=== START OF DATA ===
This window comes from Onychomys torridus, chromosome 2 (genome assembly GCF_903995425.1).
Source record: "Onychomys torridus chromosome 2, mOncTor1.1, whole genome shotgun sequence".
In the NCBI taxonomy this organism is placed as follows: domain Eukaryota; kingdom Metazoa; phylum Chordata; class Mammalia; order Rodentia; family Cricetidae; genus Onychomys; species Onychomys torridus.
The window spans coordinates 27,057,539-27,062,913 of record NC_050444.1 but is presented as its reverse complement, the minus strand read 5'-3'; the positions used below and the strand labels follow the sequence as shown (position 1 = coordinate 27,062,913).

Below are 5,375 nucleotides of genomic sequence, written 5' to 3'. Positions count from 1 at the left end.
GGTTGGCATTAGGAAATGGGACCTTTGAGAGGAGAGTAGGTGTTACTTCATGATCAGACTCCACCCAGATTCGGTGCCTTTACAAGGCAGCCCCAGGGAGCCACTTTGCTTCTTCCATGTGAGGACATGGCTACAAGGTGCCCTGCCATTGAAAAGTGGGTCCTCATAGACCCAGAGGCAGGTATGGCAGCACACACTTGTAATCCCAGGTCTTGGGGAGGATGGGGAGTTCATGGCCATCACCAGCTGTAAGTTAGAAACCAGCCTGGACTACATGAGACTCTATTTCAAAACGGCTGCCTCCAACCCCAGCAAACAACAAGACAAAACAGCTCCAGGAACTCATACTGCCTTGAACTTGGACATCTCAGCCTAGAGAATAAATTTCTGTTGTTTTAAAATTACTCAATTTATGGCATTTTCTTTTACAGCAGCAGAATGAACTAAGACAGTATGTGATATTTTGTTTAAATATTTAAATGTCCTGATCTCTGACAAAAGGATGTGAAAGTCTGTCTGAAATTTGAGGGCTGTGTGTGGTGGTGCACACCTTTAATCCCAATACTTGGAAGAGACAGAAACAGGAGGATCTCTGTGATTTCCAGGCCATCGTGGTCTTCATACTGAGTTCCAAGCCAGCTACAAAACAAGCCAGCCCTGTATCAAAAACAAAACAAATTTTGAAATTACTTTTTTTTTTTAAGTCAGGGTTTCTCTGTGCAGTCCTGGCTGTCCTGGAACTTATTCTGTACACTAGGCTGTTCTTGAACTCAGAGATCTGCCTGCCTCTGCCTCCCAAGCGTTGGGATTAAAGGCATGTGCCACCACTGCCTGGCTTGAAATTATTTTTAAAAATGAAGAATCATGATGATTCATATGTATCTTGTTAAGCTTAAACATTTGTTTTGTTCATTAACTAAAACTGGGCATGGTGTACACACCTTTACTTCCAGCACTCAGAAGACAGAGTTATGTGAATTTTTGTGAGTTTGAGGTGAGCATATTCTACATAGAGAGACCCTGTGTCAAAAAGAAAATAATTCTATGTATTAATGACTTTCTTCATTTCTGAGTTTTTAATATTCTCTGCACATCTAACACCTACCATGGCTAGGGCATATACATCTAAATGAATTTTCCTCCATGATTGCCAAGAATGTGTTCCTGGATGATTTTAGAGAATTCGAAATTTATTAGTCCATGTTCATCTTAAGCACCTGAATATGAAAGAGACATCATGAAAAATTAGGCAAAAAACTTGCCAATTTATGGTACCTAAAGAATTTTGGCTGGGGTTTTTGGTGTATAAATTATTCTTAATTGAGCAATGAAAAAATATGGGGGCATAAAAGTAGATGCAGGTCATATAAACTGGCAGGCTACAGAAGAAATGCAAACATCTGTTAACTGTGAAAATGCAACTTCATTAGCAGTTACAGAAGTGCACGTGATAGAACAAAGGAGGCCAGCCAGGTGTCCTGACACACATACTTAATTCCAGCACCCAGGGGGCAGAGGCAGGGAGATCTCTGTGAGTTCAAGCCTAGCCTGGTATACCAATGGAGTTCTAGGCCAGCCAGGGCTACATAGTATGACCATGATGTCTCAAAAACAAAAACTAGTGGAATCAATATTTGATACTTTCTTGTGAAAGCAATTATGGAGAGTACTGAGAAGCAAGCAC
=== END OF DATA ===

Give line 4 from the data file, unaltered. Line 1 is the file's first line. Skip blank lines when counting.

The window spans coordinates 27,057,539-27,062,913 of record NC_050444.1 but is presented as its reverse complement, the minus strand read 5'-3'; the positions used below and the strand labels follow the sequence as shown (position 1 = coordinate 27,062,913).